Orange-Osceola Chief Judge ends practice of collections court arrests

Orange-Osceola Chief Judge ends practice of collections court arrests
Photo by Joe Gratz via Flickr

A month after Orange-Osceola Public Defender Robert Wesley called for an end to “low-value” arrests of people who can’t afford court fines, Chief Judge Frederick Lauten says he will void 21,000 arrest orders for people who did not show up to collections court, and in the future, stop jailing them, the Orlando Sentinel reports.

The issue came to light after the Orlando Police Department arrested 61-year-old hospice patient Larry Thompson on a judge-ordered writ for failing to pay court costs related to a 2010 charge of driving without a license. The Orange County jail wouldn’t accept Thompson because of his fragile physical condition, so he was sent to the hospital, where he was chained to the bed.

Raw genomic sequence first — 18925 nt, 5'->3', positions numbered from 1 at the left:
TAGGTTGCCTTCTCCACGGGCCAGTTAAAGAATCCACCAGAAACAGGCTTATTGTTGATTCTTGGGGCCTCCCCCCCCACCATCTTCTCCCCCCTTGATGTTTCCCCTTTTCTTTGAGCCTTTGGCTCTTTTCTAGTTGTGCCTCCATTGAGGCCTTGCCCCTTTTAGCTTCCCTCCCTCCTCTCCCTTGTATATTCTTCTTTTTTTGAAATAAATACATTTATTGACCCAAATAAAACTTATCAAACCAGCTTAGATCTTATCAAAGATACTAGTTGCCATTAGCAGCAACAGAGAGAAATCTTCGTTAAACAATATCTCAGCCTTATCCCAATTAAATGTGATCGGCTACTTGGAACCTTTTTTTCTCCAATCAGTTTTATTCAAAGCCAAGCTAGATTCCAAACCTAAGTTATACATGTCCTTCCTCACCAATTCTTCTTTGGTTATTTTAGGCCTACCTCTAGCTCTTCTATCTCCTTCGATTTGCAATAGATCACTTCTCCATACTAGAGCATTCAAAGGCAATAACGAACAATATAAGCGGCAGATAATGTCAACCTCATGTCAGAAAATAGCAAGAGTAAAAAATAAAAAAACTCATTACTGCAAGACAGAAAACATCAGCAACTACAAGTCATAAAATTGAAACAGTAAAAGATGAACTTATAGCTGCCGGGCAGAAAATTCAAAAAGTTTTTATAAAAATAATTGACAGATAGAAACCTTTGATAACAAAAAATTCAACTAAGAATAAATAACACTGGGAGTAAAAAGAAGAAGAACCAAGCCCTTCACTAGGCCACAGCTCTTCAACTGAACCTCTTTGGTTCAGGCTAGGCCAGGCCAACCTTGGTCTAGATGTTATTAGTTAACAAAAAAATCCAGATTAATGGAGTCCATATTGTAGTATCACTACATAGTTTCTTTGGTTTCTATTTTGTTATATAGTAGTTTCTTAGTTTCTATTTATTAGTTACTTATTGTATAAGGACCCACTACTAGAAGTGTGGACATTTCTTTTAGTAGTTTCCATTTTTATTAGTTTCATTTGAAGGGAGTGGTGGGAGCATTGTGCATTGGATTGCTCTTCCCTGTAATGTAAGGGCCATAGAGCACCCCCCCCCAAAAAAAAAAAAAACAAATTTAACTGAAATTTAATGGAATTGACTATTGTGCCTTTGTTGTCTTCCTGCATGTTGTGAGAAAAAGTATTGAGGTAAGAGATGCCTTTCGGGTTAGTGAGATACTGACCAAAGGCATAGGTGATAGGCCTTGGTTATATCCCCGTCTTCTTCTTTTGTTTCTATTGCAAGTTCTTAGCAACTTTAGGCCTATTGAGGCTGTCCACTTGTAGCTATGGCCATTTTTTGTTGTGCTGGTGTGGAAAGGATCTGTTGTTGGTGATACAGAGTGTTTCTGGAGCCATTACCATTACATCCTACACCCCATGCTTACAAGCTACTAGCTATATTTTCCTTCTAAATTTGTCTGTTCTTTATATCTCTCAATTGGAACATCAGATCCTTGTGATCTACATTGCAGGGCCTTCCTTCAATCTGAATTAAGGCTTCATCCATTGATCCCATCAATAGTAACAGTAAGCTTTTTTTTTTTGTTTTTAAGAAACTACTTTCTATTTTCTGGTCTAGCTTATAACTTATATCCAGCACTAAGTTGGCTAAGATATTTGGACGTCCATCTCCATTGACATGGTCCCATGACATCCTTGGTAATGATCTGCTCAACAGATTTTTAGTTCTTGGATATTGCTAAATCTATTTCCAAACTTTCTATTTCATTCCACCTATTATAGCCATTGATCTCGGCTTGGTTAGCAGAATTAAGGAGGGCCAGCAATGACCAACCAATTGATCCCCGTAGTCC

Lauten says judges in the Ninth Judicial Circuit will not issue writs for collections court, and that there are more effective means of collecting money owed to the court. The Sentinel found in its reports that the Orange County's Collections Court program is the only one in Florida where "judges can order the arrest of defendants who fail to appear at the hearings and pay." 


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